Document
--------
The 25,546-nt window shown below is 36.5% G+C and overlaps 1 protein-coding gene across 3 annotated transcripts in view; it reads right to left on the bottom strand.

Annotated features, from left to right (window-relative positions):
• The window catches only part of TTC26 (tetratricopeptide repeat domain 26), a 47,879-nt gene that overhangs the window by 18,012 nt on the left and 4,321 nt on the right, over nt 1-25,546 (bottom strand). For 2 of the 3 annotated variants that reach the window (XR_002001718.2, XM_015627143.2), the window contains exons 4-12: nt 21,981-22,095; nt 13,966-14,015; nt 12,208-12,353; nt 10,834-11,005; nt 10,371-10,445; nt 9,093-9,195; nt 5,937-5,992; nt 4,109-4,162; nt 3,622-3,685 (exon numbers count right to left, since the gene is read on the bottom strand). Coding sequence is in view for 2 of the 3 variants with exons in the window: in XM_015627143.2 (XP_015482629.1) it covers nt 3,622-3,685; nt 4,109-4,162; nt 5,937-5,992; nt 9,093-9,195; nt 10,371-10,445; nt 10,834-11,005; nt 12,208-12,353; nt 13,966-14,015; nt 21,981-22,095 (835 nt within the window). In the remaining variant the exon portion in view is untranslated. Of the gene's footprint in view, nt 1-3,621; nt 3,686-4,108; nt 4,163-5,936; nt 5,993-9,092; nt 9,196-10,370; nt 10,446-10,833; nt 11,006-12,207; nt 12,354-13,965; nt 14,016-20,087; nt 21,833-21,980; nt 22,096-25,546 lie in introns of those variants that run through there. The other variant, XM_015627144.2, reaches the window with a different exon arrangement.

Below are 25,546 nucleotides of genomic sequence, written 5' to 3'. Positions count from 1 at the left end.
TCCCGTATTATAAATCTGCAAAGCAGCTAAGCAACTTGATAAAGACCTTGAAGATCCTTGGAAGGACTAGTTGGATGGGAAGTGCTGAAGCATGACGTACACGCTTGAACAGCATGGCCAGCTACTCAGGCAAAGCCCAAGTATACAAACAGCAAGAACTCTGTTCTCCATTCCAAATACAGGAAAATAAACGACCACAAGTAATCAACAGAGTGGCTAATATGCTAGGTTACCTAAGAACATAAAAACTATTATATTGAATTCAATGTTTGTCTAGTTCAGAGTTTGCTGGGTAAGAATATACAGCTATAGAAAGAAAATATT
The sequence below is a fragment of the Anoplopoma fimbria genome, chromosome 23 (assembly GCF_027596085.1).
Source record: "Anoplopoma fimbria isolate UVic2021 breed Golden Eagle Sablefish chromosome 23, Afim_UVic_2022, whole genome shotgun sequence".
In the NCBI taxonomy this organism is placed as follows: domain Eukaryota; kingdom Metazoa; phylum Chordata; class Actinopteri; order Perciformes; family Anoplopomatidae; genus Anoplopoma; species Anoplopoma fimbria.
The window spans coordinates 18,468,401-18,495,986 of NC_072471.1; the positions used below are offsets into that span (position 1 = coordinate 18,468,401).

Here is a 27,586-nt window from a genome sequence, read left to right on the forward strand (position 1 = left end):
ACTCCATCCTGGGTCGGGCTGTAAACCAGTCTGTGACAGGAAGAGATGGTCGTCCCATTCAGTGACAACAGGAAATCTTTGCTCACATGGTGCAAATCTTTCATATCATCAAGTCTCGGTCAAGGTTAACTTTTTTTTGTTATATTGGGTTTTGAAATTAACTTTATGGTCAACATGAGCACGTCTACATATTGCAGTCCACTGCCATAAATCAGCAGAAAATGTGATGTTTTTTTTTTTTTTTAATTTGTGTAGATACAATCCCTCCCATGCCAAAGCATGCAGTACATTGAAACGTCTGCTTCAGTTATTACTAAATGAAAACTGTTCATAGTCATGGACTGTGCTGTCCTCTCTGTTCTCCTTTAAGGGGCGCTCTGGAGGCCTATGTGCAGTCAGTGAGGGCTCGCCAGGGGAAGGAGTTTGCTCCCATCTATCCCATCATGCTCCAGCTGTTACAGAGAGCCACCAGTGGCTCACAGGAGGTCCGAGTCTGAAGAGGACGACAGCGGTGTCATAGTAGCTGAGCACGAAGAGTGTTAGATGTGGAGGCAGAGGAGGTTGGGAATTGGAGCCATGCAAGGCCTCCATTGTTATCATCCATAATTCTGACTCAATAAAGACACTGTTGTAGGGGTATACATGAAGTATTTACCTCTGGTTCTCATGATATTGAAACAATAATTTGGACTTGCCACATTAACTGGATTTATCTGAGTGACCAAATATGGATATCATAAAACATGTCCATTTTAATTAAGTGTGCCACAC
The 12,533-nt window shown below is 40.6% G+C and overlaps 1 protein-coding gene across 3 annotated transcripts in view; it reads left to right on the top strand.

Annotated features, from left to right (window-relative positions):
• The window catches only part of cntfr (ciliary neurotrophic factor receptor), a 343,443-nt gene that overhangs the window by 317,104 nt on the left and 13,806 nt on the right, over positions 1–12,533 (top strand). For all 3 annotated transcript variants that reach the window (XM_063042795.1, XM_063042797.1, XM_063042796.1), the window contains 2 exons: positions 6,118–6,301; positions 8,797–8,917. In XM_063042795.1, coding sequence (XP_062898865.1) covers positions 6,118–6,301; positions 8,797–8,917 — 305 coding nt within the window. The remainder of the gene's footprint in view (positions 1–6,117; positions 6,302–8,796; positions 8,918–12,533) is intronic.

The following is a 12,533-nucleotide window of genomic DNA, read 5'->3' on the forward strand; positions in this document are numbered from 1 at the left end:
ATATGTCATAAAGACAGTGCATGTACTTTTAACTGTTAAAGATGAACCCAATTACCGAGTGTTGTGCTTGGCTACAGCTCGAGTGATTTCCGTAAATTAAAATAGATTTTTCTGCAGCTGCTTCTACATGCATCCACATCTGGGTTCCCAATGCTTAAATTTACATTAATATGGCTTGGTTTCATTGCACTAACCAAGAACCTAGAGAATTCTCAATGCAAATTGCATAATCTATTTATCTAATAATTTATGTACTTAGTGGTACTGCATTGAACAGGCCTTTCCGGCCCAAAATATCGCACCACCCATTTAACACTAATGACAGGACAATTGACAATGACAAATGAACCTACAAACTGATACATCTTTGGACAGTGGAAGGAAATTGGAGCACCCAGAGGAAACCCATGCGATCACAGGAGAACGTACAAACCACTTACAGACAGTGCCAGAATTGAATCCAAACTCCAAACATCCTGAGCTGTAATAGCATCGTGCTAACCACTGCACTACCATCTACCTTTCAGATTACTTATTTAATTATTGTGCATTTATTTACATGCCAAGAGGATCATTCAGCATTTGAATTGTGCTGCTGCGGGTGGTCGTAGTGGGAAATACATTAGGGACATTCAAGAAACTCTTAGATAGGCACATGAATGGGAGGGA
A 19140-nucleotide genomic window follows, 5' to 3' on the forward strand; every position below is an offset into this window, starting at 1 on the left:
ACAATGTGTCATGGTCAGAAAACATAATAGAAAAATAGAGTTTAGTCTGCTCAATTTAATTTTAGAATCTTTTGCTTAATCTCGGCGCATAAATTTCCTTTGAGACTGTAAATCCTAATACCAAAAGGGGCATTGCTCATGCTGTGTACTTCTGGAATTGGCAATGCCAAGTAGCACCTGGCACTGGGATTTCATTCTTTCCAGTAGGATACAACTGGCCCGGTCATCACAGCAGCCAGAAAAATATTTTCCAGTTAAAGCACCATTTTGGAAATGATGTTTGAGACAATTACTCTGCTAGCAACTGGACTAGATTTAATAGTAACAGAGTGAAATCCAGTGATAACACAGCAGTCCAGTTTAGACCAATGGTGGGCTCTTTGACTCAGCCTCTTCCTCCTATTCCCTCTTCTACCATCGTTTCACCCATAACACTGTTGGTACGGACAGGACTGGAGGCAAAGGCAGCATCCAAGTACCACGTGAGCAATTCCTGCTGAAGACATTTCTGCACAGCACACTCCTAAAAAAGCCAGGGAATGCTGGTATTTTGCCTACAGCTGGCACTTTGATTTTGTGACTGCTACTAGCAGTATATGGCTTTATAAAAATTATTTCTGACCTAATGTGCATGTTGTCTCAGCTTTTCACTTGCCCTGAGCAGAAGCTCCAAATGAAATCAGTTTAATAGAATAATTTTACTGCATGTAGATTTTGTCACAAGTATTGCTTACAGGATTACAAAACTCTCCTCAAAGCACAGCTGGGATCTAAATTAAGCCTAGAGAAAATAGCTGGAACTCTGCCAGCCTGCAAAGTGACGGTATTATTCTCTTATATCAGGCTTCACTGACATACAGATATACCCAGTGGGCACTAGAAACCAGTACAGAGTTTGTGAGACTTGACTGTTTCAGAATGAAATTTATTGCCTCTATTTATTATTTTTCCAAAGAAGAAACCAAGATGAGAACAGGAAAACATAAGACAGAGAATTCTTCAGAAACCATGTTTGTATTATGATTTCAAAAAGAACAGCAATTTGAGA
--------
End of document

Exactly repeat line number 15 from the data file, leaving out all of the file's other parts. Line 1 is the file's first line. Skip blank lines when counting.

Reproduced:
The following is a 12,533-nucleotide window of genomic DNA, read 5'->3' on the forward strand; positions in this document are numbered from 1 at the left end: